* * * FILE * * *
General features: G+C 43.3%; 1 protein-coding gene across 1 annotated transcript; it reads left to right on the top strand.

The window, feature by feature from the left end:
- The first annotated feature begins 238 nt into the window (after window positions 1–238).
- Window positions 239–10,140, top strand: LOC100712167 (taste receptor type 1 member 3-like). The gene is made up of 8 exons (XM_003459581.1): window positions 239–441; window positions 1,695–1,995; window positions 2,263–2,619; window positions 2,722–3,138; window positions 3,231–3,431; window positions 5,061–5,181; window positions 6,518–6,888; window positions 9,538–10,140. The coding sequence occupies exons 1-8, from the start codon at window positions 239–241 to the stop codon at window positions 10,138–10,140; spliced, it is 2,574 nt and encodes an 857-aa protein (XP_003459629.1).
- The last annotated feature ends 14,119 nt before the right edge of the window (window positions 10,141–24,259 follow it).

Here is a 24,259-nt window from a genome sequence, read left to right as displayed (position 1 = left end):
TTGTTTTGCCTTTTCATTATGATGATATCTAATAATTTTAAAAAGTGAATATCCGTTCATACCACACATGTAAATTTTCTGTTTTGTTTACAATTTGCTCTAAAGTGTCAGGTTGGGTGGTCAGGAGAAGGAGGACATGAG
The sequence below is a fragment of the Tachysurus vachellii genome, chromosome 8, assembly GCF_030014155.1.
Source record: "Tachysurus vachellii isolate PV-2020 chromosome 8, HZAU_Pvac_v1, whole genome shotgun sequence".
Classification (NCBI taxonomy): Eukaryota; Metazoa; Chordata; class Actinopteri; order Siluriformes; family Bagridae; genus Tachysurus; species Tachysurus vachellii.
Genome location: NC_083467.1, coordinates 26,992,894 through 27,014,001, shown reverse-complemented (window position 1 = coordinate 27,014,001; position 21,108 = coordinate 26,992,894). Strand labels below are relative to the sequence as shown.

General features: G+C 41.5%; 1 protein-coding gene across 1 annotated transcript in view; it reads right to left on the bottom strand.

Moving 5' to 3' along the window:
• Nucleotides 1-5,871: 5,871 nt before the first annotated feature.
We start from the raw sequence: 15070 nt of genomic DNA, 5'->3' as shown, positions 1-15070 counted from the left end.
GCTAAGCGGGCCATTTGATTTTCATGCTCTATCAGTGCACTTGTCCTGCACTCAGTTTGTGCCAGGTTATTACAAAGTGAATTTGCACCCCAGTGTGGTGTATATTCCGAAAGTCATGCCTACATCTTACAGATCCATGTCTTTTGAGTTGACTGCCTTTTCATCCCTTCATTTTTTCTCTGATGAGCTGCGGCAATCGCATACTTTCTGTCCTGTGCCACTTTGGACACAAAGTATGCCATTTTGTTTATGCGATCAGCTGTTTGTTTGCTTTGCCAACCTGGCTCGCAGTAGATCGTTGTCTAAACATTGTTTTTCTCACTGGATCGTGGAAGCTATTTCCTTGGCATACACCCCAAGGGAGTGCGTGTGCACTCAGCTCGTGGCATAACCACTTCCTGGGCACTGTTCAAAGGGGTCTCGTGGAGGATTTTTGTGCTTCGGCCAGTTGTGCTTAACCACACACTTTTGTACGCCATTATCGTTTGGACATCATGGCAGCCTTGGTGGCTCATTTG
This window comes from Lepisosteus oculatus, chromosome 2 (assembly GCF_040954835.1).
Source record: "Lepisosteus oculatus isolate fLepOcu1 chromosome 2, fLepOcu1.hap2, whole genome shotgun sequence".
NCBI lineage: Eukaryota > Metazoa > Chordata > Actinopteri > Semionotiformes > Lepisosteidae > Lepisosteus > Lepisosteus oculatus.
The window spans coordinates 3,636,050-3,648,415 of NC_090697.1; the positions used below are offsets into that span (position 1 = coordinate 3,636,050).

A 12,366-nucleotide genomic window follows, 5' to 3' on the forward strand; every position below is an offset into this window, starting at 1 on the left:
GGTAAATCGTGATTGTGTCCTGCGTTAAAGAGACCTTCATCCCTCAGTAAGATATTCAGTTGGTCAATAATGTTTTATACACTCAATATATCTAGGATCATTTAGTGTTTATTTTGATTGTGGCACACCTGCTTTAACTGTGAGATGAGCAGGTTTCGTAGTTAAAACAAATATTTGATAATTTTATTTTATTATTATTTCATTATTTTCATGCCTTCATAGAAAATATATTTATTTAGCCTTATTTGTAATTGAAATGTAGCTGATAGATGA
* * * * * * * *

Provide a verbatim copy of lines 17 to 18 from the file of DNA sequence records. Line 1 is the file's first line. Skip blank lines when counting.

This window comes from Lepisosteus oculatus, chromosome 2 (assembly GCF_040954835.1).
Source record: "Lepisosteus oculatus isolate fLepOcu1 chromosome 2, fLepOcu1.hap2, whole genome shotgun sequence".